A different take on non-competes
Here’s where you can employ an approach to discouraging competition. Rather than having non-compete language in your shareholders agreement or a separate non-compete agreement, you might instead include a provision in your shareholders agreement that states that a shareholder who leaves before retirement and chooses to compete directly will suffer a penalty of some sort when their shares are redeemed. That penalty could take the form of a reduced valuation, extended repurchase terms, or both.
I like this approach much more than the traditional non-compete agreement. To begin with, it does not unfairly restrict the individual from earning a living. It simply requires them to leave money on the table if they do. Also, it does not require the same effort and legal expense to enforce as a non-compete agreement does. In a way, it’s self-enforcing. And let’s face it, do you really want employees in your organization that are unhappy and want to leave, but are staying only because they are bound by a non-compete agreement? Of course not.
“Plans are nothing, but planning is everything.”
This Eisenhower quote rings true when it comes to ownership planning. The process of planning requires you to think about your organization, its potential for growth and its future financial performance, the people you employ, and the personal objectives and retirement horizons of all parties. The exercise is a very valuable one, but the road map you create will have a short shelf-life. Your ownership plan will need to be re-visited periodically and course corrections will have to be made.
The process we employ involves interviewing all parties (current employee-owners and prospective employee-owners) to understand their personal objectives and their feelings about investing in their employer’s stock. We’ll conduct a thorough analysis of the company and its financial performance to better understand the value of the stock, and the ability of the company and its cash flow to support future stock transactions (i.e., the redemptions of shares from exiting shareholders and the financing of stock purchases by aspiring shareholders). All these factors are assembled into a 10-year (or longer) projection of the firm’s financial performance, the resulting change in stock value, the stock transaction activity over the forecast period, and the impact of the related financing.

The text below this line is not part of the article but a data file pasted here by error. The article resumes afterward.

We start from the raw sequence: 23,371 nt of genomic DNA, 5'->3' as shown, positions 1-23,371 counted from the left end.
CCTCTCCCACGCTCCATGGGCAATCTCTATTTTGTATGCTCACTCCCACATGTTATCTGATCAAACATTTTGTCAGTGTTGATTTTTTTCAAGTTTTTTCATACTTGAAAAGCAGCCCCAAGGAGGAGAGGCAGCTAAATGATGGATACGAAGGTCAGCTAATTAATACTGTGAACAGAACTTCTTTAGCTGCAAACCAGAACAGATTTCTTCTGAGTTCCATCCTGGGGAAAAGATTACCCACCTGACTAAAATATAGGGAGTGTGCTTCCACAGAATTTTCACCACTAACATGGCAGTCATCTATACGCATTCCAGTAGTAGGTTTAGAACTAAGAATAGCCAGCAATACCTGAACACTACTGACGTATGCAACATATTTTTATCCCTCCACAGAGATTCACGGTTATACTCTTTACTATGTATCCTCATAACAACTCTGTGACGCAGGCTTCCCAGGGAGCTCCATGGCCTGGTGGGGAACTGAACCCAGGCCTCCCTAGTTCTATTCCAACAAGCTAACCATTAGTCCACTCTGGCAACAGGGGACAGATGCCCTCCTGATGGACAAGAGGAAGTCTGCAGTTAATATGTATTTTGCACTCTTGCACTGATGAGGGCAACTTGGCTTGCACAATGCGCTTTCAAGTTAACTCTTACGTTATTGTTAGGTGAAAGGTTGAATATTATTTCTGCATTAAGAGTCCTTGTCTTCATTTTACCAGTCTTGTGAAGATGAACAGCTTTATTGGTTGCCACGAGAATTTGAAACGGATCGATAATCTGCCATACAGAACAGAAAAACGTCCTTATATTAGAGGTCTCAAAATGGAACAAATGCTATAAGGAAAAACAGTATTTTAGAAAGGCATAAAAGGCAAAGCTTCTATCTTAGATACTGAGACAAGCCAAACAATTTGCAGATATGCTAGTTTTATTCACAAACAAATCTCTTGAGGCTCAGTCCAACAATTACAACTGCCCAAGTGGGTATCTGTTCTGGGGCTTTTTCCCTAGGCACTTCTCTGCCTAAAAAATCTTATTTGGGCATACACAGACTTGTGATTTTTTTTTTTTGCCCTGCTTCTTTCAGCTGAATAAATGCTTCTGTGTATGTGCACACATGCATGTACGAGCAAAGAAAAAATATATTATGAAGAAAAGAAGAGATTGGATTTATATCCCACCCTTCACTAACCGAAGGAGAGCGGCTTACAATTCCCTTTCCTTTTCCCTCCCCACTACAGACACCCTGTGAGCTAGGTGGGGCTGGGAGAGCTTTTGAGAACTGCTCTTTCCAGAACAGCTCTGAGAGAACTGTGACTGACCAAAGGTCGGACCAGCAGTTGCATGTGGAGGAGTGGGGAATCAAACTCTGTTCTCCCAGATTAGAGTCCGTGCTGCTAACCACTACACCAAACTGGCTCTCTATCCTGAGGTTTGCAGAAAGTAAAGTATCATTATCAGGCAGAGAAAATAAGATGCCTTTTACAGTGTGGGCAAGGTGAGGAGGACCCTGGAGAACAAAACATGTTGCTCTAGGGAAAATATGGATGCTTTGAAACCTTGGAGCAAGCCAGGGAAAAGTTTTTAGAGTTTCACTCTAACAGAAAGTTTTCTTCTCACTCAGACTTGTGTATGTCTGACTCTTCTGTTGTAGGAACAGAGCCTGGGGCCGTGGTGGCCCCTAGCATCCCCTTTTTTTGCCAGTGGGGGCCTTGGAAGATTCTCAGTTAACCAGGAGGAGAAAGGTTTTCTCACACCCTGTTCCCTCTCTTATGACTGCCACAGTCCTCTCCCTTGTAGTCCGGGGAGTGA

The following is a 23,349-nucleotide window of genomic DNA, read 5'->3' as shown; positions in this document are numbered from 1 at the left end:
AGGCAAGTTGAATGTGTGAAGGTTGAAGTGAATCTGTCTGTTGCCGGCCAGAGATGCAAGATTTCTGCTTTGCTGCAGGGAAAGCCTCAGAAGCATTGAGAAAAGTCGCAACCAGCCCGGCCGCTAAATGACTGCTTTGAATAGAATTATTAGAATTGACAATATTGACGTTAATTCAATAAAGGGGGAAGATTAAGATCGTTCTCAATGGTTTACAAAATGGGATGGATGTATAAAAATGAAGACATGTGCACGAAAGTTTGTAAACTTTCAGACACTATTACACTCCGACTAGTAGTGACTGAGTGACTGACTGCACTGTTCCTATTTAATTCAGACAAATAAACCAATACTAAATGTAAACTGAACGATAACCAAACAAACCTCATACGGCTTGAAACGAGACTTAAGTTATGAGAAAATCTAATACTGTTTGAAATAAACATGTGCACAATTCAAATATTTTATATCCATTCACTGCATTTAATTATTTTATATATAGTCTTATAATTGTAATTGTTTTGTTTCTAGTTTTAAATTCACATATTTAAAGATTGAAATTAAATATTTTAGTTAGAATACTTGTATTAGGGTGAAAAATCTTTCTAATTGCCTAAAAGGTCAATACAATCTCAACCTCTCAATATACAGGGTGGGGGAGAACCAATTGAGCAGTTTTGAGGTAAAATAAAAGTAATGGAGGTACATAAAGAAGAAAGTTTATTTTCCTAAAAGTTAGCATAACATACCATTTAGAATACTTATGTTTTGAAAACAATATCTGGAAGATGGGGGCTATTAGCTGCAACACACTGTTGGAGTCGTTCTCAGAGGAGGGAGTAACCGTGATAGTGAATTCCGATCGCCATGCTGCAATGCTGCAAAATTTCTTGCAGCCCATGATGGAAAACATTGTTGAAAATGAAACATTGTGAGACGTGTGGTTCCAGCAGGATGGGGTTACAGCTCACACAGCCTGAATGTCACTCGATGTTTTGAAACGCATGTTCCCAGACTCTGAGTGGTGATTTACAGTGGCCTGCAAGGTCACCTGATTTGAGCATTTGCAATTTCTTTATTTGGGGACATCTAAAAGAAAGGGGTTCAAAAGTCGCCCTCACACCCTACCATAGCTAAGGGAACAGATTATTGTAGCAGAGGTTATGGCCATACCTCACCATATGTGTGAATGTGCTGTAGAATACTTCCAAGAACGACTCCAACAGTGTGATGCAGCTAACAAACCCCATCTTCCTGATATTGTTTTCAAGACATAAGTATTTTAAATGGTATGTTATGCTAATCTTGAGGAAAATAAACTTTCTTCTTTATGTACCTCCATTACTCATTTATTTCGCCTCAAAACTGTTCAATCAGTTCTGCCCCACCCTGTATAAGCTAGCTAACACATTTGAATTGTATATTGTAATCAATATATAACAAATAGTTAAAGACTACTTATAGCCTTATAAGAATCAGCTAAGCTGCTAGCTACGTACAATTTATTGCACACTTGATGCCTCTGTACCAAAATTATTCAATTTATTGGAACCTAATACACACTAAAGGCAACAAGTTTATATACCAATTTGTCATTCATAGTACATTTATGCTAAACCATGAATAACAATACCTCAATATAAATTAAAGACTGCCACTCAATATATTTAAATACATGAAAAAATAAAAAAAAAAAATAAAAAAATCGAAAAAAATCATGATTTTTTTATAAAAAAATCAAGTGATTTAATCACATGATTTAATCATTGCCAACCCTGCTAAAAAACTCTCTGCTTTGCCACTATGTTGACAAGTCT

This sort of ownership planning exercise has never been more important than it is today. The simple age demographics of the US indicate that over the next five years there will be a significant turnover in ownership as baby-boomers retire. Complicating this is the fact the generation immediately following the “boomers” is much smaller. This puts more stress on ownership transition. Forecasting and planning is the key to managing major redemption liabilities.
Source: National Center for Health Statistics, Centers for Disease Control and Prevention
The consequences of NOT planning
Firms that fail to plan adequately for ownership transition will face some tough decisions. Owners of such firms will likely have difficulty attracting and retaining the next tier of leaders and owners. As a result, they will see an erosion of their equity value due to the limited internal market for their shares. They may be forced to sell externally (i.e., to another firm), but without a strong second tier of leaders, finding a strategic buyer could also prove challenging.
Ultimately I predict that the architecture, engineering and environmental consulting industry will see a significant number of firms simply close up shop over the next decade. But your firm doesn’t have to be one of them. We’ve helped hundreds of firms in the industry develop ownership plans that will sustain them through this demographic shift and ensure their long-term success. We’d be happy to discuss how we can help your firm do the same.